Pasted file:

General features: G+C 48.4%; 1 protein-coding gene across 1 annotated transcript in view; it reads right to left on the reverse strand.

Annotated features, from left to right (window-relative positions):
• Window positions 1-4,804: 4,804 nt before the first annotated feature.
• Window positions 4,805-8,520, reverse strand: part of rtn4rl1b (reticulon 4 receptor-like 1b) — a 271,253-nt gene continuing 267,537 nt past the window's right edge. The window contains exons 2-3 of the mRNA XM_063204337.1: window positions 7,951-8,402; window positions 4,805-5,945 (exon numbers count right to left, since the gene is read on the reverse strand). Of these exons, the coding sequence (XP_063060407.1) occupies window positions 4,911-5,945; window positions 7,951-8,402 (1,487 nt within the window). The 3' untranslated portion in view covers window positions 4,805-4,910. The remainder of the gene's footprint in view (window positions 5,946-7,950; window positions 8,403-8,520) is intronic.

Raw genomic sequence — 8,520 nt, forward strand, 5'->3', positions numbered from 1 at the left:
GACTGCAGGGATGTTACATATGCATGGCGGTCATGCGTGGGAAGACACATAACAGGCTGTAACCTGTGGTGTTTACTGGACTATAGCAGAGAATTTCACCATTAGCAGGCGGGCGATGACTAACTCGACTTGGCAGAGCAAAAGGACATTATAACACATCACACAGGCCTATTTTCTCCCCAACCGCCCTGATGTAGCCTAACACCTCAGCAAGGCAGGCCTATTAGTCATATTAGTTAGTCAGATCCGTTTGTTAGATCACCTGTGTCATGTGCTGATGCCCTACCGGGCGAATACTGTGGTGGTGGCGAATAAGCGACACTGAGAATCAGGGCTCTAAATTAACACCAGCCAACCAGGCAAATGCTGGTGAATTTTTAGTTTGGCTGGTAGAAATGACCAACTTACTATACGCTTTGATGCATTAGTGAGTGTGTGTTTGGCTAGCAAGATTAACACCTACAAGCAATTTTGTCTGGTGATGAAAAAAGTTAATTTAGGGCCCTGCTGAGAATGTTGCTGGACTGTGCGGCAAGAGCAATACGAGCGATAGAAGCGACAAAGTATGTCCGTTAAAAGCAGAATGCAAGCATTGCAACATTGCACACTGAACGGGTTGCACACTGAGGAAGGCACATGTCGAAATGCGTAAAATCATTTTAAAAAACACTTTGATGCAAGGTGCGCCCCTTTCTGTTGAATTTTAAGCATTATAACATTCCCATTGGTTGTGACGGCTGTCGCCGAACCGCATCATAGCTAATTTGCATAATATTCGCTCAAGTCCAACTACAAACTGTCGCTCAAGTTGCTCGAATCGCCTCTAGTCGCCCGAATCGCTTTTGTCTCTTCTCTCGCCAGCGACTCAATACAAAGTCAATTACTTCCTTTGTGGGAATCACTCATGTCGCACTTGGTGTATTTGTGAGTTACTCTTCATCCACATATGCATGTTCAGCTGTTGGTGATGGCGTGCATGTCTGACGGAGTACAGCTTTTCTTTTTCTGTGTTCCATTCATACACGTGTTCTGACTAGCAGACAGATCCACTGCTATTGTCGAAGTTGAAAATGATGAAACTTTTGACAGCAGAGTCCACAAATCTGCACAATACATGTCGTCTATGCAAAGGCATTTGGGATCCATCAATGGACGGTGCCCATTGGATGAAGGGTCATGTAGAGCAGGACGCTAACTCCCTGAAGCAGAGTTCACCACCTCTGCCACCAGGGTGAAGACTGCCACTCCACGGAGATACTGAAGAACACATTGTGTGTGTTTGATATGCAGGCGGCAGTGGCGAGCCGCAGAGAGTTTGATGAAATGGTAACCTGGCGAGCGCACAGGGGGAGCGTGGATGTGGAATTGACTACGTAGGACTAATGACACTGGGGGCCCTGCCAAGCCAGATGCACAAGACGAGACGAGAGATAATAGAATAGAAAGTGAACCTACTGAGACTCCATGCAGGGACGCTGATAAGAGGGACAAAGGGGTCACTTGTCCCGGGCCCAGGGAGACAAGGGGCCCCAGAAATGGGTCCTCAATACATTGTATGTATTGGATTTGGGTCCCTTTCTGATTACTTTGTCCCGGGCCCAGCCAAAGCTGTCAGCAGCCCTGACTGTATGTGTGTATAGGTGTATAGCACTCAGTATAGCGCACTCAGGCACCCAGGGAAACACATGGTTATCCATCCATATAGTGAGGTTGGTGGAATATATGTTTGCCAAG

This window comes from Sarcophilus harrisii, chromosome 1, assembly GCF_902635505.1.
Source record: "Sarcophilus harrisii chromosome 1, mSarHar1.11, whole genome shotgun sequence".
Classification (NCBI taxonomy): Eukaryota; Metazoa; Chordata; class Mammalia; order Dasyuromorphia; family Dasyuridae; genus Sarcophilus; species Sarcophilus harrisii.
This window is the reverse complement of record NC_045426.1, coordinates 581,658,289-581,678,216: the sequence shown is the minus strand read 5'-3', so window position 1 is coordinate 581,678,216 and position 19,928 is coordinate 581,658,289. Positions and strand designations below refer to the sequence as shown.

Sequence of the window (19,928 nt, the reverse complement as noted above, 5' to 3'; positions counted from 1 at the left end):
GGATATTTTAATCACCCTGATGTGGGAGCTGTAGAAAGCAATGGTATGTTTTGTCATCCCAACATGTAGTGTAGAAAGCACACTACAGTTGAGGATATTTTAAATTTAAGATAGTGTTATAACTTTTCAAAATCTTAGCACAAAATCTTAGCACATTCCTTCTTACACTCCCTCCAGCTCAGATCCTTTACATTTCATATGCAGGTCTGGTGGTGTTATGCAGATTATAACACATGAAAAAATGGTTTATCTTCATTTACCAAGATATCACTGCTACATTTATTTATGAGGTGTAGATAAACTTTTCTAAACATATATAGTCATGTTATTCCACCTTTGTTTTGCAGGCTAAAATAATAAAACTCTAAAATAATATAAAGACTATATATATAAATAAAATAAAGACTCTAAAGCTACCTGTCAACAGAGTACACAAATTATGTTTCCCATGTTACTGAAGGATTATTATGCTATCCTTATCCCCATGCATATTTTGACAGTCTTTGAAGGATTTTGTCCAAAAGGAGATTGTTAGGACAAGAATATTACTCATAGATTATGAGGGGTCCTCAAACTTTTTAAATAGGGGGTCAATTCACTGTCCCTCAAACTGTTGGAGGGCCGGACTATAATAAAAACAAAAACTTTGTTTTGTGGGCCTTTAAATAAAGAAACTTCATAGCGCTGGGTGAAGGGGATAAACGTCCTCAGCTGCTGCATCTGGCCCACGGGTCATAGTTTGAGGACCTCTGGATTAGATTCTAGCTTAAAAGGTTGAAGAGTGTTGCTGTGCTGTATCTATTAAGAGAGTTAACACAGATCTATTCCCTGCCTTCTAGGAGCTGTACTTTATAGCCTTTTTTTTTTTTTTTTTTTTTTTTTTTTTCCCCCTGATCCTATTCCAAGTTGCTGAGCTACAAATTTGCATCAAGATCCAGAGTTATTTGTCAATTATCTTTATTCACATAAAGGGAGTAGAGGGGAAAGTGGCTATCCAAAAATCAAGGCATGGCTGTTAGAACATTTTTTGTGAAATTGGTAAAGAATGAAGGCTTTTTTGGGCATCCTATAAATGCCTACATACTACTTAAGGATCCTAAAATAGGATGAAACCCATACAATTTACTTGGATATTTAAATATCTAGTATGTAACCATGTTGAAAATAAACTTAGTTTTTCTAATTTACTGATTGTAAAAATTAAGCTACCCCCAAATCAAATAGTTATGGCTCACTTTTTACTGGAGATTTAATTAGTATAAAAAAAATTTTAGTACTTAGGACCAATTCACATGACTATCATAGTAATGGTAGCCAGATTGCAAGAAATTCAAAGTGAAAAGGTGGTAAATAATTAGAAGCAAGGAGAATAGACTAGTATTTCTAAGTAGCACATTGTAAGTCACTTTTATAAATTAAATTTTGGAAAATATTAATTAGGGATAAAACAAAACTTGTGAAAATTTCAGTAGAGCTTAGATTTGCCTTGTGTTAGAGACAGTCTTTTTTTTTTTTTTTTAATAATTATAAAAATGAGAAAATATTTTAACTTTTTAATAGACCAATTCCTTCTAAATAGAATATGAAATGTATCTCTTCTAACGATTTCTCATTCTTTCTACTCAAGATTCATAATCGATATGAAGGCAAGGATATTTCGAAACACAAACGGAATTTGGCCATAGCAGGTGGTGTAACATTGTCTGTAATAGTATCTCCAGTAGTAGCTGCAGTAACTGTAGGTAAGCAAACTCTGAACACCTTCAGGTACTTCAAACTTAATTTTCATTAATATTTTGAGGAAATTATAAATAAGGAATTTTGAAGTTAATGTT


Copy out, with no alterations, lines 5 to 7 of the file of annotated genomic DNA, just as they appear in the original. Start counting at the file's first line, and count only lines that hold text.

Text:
Raw genomic sequence — 8,520 nt, forward strand, 5'->3', positions numbered from 1 at the left:
GACTGCAGGGATGTTACATATGCATGGCGGTCATGCGTGGGAAGACACATAACAGGCTGTAACCTGTGGTGTTTACTGGACTATAGCAGAGAATTTCACCATTAGCAGGCGGGCGATGACTAACTCGACTTGGCAGAGCAAAAGGACATTATAACACATCACACAGGCCTATTTTCTCCCCAACCGCCCTGATGTAGCCTAACACCTCAGCAAGGCAGGCCTATTAGTCATATTAGTTAGTCAGATCCGTTTGTTAGATCACCTGTGTCATGTGCTGATGCCCTACCGGGCGAATACTGTGGTGGTGGCGAATAAGCGACACTGAGAATCAGGGCTCTAAATTAACACCAGCCAACCAGGCAAATGCTGGTGAATTTTTAGTTTGGCTGGTAGAAATGACCAACTTACTATACGCTTTGATGCATTAGTGAGTGTGTGTTTGGCTAGCAAGATTAACACCTACAAGCAATTTTGTCTGGTGATGAAAAAAGTTAATTTAGGGCCCTGCTGAGAATGTTGCTGGACTGTGCGGCAAGAGCAATACGAGCGATAGAAGCGACAAAGTATGTCCGTTAAAAGCAGAATGCAAGCATTGCAACATTGCACACTGAACGGGTTGCACACTGAGGAAGGCACATGTCGAAATGCGTAAAATCATTTTAAAAAACACTTTGATGCAAGGTGCGCCCCTTTCTGTTGAATTTTAAGCATTATAACATTCCCATTGGTTGTGACGGCTGTCGCCGAACCGCATCATAGCTAATTTGCATAATATTCGCTCAAGTCCAACTACAAACTGTCGCTCAAGTTGCTCGAATCGCCTCTAGTCGCCCGAATCGCTTTTGTCTCTTCTCTCGCCAGCGACTCAATACAAAGTCAATTACTTCCTTTGTGGGAATCACTCATGTCGCACTTGGTGTATTTGTGAGTTACTCTTCATCCACATATGCATGTTCAGCTGTTGGTGATGGCGTGCATGTCTGACGGAGTACAGCTTTTCTTTTTCTGTGTTCCATTCATACACGTGTTCTGACTAGCAGACAGATCCACTGCTATTGTCGAAGTTGAAAATGATGAAACTTTTGACAGCAGAGTCCACAAATCTGCACAATACATGTCGTCTATGCAAAGGCATTTGGGATCCATCAATGGACGGTGCCCATTGGATGAAGGGTCATGTAGAGCAGGACGCTAACTCCCTGAAGCAGAGTTCACCACCTCTGCCACCAGGGTGAAGACTGCCACTCCACGGAGATACTGAAGAACACATTGTGTGTGTTTGATATGCAGGCGGCAGTGGCGAGCCGCAGAGAGTTTGATGAAATGGTAACCTGGCGAGCGCACAGGGGGAGCGTGGATGTGGAATTGACTACGTAGGACTAATGACACTGGGGGCCCTGCCAAGCCAGATGCACAAGACGAGACGAGAGATAATAGAATAGAAAGTGAACCTACTGAGACTCCATGCAGGGACGCTGATAAGAGGGACAAAGGGGTCACTTGTCCCGGGCCCAGGGAGACAAGGGGCCCCAGAAATGGGTCCTCAATACATTGTATGTATTGGATTTGGGTCCCTTTCTGATTACTTTGTCCCGGGCCCAGCCAAAGCTGTCAGCAGCCCTGACTGTATGTGTGTATAGGTGTATAGCACTCAGTATAGCGCACTCAGGCACCCAGGGAAACACATGGTTATCCATCCATATAGTGAGGTTGGTGGAATATATGTTTGCCAAG

This window comes from Sarcophilus harrisii, chromosome 1, assembly GCF_902635505.1.